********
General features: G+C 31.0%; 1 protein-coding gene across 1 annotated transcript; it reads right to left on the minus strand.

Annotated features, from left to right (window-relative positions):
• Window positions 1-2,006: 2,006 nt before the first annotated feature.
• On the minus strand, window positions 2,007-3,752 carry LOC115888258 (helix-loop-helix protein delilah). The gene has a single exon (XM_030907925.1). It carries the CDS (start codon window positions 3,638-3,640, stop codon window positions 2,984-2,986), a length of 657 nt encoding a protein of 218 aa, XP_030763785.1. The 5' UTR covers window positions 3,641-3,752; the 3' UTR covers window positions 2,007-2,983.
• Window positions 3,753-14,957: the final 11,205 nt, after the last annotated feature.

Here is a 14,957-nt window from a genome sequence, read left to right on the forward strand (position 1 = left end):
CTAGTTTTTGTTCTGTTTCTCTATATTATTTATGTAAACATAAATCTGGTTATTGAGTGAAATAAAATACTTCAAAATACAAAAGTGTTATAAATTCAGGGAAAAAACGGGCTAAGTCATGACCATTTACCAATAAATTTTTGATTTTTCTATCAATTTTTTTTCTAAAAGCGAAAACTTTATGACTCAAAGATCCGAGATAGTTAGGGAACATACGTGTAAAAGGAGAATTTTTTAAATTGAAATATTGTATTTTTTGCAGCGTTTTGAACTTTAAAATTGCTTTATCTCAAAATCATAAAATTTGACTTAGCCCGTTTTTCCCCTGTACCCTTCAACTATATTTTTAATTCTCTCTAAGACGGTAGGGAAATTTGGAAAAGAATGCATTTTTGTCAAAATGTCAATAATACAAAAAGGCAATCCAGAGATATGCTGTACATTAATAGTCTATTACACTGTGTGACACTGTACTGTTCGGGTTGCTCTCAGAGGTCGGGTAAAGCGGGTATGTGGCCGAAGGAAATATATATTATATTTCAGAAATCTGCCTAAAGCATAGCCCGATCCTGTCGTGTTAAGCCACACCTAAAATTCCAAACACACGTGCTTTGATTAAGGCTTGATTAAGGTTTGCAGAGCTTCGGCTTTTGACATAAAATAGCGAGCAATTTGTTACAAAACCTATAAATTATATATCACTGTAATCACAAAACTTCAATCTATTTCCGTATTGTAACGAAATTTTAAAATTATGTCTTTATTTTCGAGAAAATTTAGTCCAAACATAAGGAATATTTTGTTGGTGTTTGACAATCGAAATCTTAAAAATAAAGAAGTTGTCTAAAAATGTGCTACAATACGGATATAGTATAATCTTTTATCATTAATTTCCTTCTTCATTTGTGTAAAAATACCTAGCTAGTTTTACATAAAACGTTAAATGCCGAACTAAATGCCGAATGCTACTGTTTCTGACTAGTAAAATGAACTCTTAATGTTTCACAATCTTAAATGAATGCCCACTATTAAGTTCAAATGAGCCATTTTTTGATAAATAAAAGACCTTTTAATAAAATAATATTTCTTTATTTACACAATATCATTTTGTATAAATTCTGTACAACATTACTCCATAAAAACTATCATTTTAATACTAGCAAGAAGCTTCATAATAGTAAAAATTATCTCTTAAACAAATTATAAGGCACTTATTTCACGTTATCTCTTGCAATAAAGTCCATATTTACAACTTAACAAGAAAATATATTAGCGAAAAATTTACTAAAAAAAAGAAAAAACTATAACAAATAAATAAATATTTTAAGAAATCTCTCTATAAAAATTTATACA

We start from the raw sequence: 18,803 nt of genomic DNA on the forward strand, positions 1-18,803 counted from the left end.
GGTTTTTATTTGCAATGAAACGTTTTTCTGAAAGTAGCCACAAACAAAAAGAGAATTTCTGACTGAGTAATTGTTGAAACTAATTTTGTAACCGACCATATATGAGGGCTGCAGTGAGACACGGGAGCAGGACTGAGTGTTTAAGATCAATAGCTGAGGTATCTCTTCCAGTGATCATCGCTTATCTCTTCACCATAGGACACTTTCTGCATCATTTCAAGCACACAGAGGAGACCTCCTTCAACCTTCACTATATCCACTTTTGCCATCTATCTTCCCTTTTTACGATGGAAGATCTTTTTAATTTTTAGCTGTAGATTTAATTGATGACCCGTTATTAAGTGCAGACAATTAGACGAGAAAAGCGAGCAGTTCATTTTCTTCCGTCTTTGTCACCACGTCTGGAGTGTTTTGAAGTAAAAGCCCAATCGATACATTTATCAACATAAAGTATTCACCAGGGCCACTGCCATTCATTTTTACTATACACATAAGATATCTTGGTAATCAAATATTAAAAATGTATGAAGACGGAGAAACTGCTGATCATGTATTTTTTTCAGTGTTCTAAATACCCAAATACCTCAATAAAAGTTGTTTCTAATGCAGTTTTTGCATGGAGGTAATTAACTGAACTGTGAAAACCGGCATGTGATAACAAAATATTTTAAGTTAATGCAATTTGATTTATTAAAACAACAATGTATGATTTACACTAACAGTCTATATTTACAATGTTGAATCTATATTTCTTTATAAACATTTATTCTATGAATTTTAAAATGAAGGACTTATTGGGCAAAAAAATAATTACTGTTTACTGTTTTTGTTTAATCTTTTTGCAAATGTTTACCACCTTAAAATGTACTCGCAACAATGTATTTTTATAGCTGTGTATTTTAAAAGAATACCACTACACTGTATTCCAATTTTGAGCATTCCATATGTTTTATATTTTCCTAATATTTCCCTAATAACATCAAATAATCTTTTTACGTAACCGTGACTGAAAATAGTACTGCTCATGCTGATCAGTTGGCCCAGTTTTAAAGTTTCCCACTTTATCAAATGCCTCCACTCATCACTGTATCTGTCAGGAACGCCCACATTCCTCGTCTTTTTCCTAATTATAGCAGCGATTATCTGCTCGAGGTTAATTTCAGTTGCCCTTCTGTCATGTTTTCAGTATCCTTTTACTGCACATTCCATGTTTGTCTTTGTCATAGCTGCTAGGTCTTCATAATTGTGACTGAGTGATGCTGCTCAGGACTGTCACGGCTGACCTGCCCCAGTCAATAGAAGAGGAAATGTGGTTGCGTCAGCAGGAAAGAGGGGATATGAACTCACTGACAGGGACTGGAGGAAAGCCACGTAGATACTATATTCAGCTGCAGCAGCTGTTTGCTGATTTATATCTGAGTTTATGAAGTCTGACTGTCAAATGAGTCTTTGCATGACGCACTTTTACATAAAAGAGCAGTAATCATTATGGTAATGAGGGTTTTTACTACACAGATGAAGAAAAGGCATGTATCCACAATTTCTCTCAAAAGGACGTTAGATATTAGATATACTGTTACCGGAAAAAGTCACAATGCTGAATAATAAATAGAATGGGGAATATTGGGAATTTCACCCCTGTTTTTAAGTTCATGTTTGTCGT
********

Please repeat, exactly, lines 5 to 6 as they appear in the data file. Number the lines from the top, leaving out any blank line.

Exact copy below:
• Window positions 3,753-14,957: the final 11,205 nt, after the last annotated feature.

Here is a 14,957-nt window from a genome sequence, read left to right on the forward strand (position 1 = left end):